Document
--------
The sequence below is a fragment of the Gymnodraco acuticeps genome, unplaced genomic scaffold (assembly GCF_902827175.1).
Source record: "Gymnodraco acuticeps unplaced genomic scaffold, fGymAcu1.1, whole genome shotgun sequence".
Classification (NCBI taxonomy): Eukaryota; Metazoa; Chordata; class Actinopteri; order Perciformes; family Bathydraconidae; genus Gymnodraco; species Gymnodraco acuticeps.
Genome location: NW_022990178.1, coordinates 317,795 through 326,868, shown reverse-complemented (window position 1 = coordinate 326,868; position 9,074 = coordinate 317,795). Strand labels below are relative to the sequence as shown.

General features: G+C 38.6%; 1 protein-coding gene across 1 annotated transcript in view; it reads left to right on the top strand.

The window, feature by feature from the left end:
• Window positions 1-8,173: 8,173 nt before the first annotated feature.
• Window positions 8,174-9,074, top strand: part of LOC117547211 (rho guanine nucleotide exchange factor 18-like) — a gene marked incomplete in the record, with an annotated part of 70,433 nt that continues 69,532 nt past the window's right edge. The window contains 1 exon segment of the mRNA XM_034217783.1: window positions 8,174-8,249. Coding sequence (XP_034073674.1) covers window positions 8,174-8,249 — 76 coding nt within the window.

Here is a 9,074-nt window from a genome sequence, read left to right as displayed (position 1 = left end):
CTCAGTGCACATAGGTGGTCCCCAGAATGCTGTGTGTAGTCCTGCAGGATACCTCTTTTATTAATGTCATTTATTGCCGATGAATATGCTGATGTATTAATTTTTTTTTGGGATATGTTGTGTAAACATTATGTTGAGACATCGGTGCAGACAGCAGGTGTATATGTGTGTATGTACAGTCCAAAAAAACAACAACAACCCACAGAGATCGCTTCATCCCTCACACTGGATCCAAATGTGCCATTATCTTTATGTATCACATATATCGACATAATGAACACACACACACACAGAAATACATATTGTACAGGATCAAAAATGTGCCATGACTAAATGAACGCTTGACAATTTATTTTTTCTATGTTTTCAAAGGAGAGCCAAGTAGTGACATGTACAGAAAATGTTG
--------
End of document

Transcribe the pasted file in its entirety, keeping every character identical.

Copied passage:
The sequence below is a fragment of the Gymnodraco acuticeps genome, unplaced genomic scaffold (assembly GCF_902827175.1).
Source record: "Gymnodraco acuticeps unplaced genomic scaffold, fGymAcu1.1, whole genome shotgun sequence".
Classification (NCBI taxonomy): Eukaryota; Metazoa; Chordata; class Actinopteri; order Perciformes; family Bathydraconidae; genus Gymnodraco; species Gymnodraco acuticeps.
Genome location: NW_022990178.1, coordinates 317,795 through 326,868, shown reverse-complemented (window position 1 = coordinate 326,868; position 9,074 = coordinate 317,795). Strand labels below are relative to the sequence as shown.

General features: G+C 38.6%; 1 protein-coding gene across 1 annotated transcript in view; it reads left to right on the top strand.

The window, feature by feature from the left end:
• Window positions 1-8,173: 8,173 nt before the first annotated feature.
• Window positions 8,174-9,074, top strand: part of LOC117547211 (rho guanine nucleotide exchange factor 18-like) — a gene marked incomplete in the record, with an annotated part of 70,433 nt that continues 69,532 nt past the window's right edge. The window contains 1 exon segment of the mRNA XM_034217783.1: window positions 8,174-8,249. Coding sequence (XP_034073674.1) covers window positions 8,174-8,249 — 76 coding nt within the window.

Here is a 9,074-nt window from a genome sequence, read left to right as displayed (position 1 = left end):
CTCAGTGCACATAGGTGGTCCCCAGAATGCTGTGTGTAGTCCTGCAGGATACCTCTTTTATTAATGTCATTTATTGCCGATGAATATGCTGATGTATTAATTTTTTTTTGGGATATGTTGTGTAAACATTATGTTGAGACATCGGTGCAGACAGCAGGTGTATATGTGTGTATGTACAGTCCAAAAAAACAACAACAACCCACAGAGATCGCTTCATCCCTCACACTGGATCCAAATGTGCCATTATCTTTATGTATCACATATATCGACATAATGAACACACACACACACAGAAATACATATTGTACAGGATCAAAAATGTGCCATGACTAAATGAACGCTTGACAATTTATTTTTTCTATGTTTTCAAAGGAGAGCCAAGTAGTGACATGTACAGAAAATGTTG